Transition and Counter Attacking

Massimo Lucchesi, 2003, Reedswain Books & Videos
http://www.amazon.com/Transition-Counter-Attacking-Massimo-Lucchesi/dp/1591640539

When reading the title of the book “Transition and Counter Attacking” I was under the impression I could learn something about attacking in soccer, especially the quick counter attacking after successful pressing, how it is today often used in combination with the 4-4-2, especially in Germany. However, the book solely contains descriptions of defensive situations. It explains very simple the positions of every player, when the ball is in different zones of the field. All common systems are compared to each other,that means 4-4-2 against 4-4-2, 4-3-3, 4-2-3-1, 5-3-2 a.s.o., then the next system is evaluated. Different positions on the field are discussed but also in general the majority and minority situations vertically and horizontally are analyzed to understand the strengths and weaknesses of each system, when played against another one. That sounds very interesting, because it should provide you with all information that are needed to lead a team, but it is hard to read because very repetitive. The other problem is that all the analytical work looks like paper exercises. There is no dynamic described. The positions are solely set up to block the way to the goal but even my untrained eye can easily see passing options, which would work for the attacking team, if the players would move instead of being locked in their position. Additionally to that there are also not many different situations explained , e.g. how the setup changes when the attack progresses and how to act on it defensively. For example, there should be a different way to position or to press, when the wing back plays to the winger a pass and then stays back as a passing option, compared to when he goes behind the back of the winger along the line to offer a passing option down the field or he goes inside in front of the winger forward offering some passing option in the half spaces? None of these moves and their effect on defensive behavior is considered, therefore the whole book just provides a very simplified view on the whole picture and has only limited value in real soccer life and it especially does not describe how to organize a counter attack or how to use the transition moment when getting the ball.

Biography: 0/3
History: 0/3
Background: 0/3
Tactics & Game philosophy: 3/3

Next book: Herr Guardiola (German Feb 7th)

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Pressing

Massimo Lucchesi, 2003, Reedswain Books & Videos
http://www.amazon.com/Pressing-Massimo-Lucchesi/dp/1591640520

After looking into the details of zonal play and the 4-4-2 it was time to move on to pressing in general. Lucchesi’s book starts with a description of movements of the defensive team, which we know from the zonal play, but he sets a special focus on how to prepare or cover the pressing actions of the players close to the ball. After that it is explained how pressing in the own half is carried out (midfield and defensive pressing), what is the right position of the players nearby and when to go for the ball. Furthermore the right marking of other opponent players is explained and how to back up the team mates, who are pressing. The same is done for offensive pressing. Additionally to the training exercises there are also chapters about offside, counter-attacks and the mentality, which plays a major role for successful pressing.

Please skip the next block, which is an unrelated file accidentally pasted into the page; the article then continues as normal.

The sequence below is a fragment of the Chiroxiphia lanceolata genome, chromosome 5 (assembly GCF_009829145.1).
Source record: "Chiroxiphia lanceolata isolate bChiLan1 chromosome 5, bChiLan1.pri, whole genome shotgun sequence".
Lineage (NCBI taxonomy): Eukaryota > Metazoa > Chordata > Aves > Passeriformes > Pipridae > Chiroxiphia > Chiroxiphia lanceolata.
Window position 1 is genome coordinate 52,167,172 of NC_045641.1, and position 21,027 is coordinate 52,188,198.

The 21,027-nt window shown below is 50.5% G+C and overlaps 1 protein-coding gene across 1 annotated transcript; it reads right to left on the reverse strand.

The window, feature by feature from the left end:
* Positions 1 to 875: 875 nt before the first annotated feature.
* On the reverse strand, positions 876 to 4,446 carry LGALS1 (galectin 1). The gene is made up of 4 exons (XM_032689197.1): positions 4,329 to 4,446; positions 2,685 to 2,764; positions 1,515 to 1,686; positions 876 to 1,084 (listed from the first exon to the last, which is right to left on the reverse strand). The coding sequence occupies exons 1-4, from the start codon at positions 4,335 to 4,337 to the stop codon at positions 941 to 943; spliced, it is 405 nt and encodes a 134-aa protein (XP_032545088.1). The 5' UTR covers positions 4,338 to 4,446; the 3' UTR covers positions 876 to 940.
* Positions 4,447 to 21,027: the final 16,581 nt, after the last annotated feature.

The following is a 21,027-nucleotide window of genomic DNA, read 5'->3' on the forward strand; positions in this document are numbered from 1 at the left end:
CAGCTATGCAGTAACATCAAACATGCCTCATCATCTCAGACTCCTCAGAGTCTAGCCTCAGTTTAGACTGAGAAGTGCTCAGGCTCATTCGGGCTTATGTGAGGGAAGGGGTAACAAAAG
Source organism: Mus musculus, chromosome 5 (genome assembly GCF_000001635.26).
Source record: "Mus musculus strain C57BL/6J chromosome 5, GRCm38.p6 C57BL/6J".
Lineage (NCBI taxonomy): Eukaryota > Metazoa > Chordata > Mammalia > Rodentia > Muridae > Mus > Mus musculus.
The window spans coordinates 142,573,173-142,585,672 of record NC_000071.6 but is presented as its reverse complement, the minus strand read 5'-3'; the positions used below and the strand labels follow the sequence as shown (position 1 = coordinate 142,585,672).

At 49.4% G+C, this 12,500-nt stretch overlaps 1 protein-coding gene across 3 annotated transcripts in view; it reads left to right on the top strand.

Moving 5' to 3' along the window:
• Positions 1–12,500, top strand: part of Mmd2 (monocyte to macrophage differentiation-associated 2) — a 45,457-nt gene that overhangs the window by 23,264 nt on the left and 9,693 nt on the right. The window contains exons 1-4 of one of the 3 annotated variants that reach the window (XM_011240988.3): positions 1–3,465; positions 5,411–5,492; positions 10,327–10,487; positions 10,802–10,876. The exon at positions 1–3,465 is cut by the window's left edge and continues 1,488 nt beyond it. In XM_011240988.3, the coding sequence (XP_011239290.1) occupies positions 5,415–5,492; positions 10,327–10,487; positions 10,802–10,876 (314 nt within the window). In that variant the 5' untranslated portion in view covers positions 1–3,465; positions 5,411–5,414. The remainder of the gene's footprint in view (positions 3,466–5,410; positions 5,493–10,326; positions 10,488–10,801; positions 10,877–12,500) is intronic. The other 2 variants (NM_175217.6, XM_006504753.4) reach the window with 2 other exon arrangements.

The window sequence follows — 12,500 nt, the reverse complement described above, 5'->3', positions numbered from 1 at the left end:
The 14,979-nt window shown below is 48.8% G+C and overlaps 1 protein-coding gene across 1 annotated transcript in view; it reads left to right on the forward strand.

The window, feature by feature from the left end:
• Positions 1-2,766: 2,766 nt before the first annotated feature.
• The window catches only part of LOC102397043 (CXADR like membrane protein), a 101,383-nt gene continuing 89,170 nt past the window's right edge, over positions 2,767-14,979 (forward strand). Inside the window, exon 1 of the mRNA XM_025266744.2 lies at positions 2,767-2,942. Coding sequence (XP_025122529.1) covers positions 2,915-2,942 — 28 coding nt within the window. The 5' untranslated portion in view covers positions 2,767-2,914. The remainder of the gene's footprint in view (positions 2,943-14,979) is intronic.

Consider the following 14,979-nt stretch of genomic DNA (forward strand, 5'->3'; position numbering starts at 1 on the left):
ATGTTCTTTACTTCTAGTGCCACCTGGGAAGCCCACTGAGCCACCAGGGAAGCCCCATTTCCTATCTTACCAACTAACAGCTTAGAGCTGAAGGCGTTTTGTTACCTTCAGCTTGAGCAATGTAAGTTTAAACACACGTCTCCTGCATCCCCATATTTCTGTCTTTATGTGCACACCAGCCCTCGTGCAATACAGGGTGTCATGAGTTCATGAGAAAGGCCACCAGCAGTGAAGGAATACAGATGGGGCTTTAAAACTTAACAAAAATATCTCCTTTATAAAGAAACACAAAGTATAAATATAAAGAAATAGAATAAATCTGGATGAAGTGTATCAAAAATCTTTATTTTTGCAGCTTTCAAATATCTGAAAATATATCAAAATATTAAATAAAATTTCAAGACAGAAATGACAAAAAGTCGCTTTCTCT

So in general one has to say that the topic is completely covered with the book and one can start training with a team right now. On the other hand, similar to most of the other Italian tactic books published by Reedswain I do not feel satisfied after reading it. The whole teaching approach seems to be very limited. You get told “that this is the way how the wing-back has to move and this way the full-back, these are the exercises to train that.” What is lacking is an explanation for it, an example why this is good but another position or move is bad, so that one can get an idea of the bigger picture and can use the same methodology for other situations. Lacking examples are another important point, which makes this books hard to read. If the teaching would be shown with examples from real games, again positive and negative, than it would become much more interesting. Even, if these examples are again just diagrams with arrows and dots it would provide context and it would allow to see the work in a less ideal setup then it is described in the books. So again, you will learn the basics of pressing from this book but it could be a much better read. I think, in the future I have to explore a bit outside the Reedswain portfolio to find more entertaining reads.

Biography: 0/3
History: 0/3
Background: 0/3
Tactics & Game philosophy: 3/3

Next book: The Blizzard: Issue Five (Dec 27th)